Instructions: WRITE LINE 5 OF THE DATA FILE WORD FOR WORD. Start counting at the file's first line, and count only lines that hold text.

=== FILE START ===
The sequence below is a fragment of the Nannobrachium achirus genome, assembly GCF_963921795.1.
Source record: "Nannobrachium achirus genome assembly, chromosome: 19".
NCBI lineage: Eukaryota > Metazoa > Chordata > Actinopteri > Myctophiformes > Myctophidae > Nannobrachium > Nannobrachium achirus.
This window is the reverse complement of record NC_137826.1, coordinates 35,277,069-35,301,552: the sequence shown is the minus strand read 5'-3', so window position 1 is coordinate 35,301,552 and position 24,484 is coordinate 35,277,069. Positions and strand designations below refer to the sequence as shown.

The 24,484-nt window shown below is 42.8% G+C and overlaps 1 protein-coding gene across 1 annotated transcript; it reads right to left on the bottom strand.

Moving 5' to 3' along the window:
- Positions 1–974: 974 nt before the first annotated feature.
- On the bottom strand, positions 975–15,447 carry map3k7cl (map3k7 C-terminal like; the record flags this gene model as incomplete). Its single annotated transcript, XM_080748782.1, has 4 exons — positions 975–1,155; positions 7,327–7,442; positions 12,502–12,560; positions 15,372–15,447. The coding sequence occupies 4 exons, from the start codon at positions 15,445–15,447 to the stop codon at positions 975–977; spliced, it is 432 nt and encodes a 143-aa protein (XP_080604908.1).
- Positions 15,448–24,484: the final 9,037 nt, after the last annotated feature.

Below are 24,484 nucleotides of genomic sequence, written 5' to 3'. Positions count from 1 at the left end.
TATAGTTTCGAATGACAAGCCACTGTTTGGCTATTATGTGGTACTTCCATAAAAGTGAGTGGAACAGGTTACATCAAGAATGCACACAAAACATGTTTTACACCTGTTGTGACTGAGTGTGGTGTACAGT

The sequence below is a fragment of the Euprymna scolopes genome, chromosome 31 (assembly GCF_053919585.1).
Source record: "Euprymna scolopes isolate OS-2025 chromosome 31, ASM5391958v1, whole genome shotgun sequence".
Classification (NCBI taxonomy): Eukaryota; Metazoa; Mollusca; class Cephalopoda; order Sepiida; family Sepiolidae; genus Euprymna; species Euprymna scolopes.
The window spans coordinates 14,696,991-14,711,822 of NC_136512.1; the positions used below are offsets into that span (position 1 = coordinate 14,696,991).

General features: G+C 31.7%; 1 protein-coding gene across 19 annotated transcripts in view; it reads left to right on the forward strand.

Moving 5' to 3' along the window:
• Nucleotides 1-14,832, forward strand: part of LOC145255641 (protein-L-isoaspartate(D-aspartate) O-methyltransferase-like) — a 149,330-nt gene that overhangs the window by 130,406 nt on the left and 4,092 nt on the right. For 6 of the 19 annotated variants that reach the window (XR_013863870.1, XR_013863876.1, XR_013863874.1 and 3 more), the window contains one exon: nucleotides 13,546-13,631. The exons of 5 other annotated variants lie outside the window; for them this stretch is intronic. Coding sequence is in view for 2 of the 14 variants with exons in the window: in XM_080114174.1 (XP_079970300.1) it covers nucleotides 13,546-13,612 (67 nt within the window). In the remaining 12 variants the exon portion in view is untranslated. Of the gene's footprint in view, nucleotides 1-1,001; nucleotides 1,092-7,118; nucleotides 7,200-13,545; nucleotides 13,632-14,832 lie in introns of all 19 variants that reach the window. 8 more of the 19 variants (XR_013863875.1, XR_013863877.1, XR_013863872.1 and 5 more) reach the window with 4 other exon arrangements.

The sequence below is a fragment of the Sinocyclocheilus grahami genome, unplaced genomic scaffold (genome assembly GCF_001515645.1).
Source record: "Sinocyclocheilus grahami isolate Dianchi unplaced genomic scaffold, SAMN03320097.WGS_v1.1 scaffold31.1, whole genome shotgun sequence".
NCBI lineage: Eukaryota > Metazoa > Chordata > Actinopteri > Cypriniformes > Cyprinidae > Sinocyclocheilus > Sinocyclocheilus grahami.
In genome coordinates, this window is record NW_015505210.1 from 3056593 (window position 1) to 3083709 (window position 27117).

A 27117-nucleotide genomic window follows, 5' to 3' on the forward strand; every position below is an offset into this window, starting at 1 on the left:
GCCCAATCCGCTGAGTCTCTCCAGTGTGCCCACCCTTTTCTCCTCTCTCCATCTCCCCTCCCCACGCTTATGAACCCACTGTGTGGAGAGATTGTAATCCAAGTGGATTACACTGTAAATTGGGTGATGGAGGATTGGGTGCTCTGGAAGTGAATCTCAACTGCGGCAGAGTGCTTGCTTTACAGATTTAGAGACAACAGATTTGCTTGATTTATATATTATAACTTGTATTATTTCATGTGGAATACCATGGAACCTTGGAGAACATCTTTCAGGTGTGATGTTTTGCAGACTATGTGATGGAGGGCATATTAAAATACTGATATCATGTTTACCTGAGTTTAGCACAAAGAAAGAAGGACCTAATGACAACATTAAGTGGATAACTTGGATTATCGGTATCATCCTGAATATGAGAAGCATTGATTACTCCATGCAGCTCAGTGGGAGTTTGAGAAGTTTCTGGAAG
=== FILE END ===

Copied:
The 24,484-nt window shown below is 42.8% G+C and overlaps 1 protein-coding gene across 1 annotated transcript; it reads right to left on the bottom strand.